Painted Hills is one of three units comprising the John Day Fossil Beds National Monument. Near Mitchell, Oregon, the area is regarded as one of the most beautifully striking regions in Eastern Oregon. The Painted Hills receive their name from spectacular colors and banded striations that appear hand-painted with an artistic quality that seems almost unnatural and highly surreal. These colors shift in appearance throughout different times of the day due to the varying angles of the sun. They absolutely explode in vibrancy after a thunderstorm, with a full saturated color palette due to the polarizing light filtering the sun’s rays through the clouds. Colors range from burnt red, amber, orange, yellow, and gold, with streaks of black and grey reminiscent of an artist’s creation. The Painted Hills of Oregon are a top destination for painters and landscape photographers alike, searching to capture the beauty of this protected region.
As part of the John Day Fossil Beds National Monument, the Painted Hills makes up one unit of the overall 14,000 acres of semi-desert shrublands and colorful badlands of the John Day River Basin in Eastern Oregon. Other units include Sheep Rock and Clarno. The area became a National Monument in 1975 and has been attracting droves of visitors ever since. The John Day Fossil Beds rank third in annual attendance out of the four national parks and monuments located in Oregon. Crater Lake attracts the most visitors followed by the Lewis and Clark National Historic Park. All three units of the monument are in the John Day River Basin. The John Day River is the longest undammed tributary into the Columbia River. The South Fork of the John Day River flows west through the landscape, meandering by cattle ranches, farms, and communities, before turning north as it enters the John Day Fossil Beds National Monument. After passing through Picture Gorge, the John Day River is joined by Rock Creek for the next 8 miles and flows through the Sheep Rock Unit of the monument.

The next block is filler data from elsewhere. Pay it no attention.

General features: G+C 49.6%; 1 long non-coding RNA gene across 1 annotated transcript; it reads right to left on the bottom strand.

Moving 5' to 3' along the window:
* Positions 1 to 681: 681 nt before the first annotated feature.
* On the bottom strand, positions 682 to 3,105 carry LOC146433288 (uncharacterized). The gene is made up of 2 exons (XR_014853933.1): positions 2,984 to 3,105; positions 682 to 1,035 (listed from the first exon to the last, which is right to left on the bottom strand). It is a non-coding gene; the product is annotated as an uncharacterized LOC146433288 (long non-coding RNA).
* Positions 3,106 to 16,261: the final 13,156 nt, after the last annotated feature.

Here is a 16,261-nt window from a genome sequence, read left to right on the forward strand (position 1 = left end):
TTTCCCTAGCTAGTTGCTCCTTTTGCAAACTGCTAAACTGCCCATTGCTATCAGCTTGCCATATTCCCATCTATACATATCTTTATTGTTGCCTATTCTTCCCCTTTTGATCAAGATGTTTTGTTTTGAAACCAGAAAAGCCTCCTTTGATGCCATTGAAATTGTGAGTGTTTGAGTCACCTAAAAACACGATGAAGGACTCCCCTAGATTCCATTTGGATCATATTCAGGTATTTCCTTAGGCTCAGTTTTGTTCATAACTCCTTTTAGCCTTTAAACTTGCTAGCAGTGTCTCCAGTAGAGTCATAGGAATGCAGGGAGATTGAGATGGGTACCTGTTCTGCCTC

The park is well-regarded for its abundance of preserved layers of fossil plants and mammals that were part of the Eocene period 44 million years ago, and the late Miocene approximately 7 million years ago. Sheep Rock reveals almost 25 million years of geologic record, from tropical volcanoes about 40 million years ago, to the 15-million year-old basalts that cap its peak. Fossils found in the John Day Strata include a wide variety of plants and more than 100 species of mammals, including dogs, cats, saber-toothed tigers, camels, horses, and small rodents. Built in 2003, the Thomas Condon Paleontology Center located at the Sheep Rock unit, is the best place to see fossils at the monument. Visitors can watch scientists diligently working on fossils from behind a window. The center features interactive displays, including “touch tables” and microscopes, paintings, murals, and displays illustrating the various regions where the fossils were found and the variety of plant and animal fossils discovered in the monument. The center is named for Thomas Condon, who was a Christian minister interested in the fossils he found in the region, which led him to studying geology and paleontology. He was appointed as Oregon’s first State Geologist and became the first professor of Geology at the University of Oregon.